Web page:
Broken Turtle Blog

Broken Turtle Blog

Wednesday, July 21, 2010

Is Change Impossible (Part 3)

Coda: 16 Impossible Things Before Breakfast

Well, I thought I was done — until I wasn’t.

I think Bliss assumes, like many so-called rational people on the left, that social change is primarily an intellectual and political problem. Bliss writes of an anguish “no amount of scholarship can heal” as if it would be possible to study your way out of despair, but you can’t. The only way out of hopelessness is, oddly enough, hope itself.

Before I first read Bliss’ piece, I was working on a passage in my novel in which my main character, Morian, is having dinner with Lillian Ruby, the head of a huge biotech firm, probably one of the most powerful organizations in that world. Before detailing his version of the geopolitical history of the region, Ruby asks Morian what her political leanings are. She gives a noncommittal answer; the truth is she’s been politically inert for a long time, ever since she left the movement because of its lack of imagination.  Ruby counters Morian’s lackluster response by quoting to her the last sentences she ever posted to a political forum: The revolution is coming, but if you keep looking where you’ve been looking, you will never see it. It dresses in colors you have never worn; it is written in a language you have yet to speak.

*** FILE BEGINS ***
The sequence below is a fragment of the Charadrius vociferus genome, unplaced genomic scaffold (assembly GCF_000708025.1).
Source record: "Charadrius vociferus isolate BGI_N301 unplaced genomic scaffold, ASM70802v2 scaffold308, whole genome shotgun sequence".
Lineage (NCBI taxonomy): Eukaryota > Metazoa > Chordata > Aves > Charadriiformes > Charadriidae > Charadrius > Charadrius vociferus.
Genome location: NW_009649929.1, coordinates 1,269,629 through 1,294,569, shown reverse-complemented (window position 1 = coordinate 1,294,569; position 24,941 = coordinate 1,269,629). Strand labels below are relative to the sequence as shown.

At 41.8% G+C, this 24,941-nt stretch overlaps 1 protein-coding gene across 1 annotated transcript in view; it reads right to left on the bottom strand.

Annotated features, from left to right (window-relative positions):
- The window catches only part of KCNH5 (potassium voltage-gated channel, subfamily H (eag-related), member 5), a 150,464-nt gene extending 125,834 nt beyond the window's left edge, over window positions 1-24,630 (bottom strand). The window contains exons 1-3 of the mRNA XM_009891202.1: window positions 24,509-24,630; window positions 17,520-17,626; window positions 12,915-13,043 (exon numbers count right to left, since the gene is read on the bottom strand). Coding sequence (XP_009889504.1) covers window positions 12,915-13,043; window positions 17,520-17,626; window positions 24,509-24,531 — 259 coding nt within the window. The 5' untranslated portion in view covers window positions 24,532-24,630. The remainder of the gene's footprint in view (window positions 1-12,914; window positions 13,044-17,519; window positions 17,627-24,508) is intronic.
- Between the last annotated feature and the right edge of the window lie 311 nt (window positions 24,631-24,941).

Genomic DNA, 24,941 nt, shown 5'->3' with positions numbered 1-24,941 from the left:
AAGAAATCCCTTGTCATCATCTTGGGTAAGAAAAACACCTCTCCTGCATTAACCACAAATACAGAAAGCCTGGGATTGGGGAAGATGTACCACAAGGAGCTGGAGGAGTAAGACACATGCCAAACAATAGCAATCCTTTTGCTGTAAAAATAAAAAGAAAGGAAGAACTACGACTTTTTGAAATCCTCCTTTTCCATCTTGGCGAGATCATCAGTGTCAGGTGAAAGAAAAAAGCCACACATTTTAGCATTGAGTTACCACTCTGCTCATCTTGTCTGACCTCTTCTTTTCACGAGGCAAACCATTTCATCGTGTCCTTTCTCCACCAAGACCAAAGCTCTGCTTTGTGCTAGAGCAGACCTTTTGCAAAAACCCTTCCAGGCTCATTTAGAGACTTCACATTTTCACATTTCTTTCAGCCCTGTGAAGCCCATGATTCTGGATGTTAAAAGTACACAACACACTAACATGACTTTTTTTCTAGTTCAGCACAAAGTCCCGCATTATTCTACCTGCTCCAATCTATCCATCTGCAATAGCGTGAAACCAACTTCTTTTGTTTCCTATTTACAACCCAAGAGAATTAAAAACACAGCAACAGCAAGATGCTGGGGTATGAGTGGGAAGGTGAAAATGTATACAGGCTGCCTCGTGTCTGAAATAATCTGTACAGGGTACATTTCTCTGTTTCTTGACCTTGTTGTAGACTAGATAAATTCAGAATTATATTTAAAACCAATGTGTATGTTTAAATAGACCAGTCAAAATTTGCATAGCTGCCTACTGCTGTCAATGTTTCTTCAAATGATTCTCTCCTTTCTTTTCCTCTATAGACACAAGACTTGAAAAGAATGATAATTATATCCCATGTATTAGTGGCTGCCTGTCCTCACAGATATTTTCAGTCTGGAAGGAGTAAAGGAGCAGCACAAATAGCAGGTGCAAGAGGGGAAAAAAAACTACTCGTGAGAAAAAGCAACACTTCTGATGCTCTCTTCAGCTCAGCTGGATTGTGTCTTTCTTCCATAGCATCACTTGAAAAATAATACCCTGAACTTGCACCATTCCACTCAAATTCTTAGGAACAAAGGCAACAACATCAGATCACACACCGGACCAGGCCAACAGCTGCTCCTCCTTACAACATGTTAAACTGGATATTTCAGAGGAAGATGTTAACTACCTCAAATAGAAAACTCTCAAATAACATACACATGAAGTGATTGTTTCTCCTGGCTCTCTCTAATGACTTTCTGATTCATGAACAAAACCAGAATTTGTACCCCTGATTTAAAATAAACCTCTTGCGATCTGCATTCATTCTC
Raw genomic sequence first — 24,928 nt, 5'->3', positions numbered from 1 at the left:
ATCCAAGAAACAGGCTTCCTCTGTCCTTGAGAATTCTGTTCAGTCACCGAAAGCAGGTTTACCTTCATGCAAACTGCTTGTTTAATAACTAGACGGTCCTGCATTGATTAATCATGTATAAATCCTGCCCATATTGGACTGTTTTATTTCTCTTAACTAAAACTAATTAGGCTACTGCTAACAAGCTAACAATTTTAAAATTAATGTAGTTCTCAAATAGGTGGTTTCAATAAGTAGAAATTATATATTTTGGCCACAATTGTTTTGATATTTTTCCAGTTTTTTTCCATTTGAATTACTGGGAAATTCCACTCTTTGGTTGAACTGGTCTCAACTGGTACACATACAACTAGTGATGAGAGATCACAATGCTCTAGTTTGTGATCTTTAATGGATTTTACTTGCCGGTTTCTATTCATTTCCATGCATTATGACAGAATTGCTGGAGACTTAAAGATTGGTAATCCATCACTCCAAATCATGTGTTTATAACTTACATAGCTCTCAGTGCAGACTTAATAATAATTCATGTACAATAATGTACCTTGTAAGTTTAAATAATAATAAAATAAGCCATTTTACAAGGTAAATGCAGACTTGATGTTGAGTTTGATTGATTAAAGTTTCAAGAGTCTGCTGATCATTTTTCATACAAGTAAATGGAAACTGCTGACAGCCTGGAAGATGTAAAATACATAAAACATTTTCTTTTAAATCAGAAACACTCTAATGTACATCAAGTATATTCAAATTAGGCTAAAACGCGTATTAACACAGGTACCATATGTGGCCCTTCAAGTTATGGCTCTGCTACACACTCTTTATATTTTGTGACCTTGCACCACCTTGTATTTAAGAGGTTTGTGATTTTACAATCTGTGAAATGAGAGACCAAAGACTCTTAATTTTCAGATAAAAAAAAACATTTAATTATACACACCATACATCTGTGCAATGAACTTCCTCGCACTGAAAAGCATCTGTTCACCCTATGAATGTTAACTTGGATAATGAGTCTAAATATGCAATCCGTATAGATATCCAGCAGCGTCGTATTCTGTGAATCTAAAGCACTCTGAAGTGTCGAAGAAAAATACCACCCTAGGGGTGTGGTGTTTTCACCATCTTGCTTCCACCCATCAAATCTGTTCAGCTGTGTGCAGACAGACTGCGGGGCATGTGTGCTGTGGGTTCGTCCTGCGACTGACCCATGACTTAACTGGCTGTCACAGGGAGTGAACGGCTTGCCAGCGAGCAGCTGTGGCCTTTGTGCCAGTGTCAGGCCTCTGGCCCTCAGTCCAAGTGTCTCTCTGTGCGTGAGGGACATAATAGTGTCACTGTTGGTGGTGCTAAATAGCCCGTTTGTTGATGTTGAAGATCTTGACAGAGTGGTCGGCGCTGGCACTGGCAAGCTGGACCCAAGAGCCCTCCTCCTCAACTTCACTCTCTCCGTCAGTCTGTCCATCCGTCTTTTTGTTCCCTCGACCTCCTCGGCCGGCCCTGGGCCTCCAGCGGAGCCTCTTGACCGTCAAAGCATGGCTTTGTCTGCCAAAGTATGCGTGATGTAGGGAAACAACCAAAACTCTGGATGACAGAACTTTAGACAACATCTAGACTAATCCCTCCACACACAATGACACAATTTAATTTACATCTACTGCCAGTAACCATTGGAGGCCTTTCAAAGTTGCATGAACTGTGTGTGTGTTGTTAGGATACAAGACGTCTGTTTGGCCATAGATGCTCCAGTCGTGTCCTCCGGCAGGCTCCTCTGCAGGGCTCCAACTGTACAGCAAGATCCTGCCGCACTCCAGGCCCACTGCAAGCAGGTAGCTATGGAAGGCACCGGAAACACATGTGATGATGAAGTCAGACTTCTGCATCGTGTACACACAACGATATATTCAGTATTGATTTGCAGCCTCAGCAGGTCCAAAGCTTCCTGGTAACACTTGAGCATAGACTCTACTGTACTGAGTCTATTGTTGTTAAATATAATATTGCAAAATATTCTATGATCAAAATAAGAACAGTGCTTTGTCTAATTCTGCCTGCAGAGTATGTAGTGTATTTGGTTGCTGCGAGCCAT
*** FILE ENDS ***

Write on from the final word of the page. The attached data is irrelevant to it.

At first Morian pretends not to remember the post, but then she finally admits to Ruby the reaction to her post was far from positive. She was imagining possibilities at the edge of language, almost beyond the   limits of human imagination. She couldn’t make her comrades understand, so she just gave up.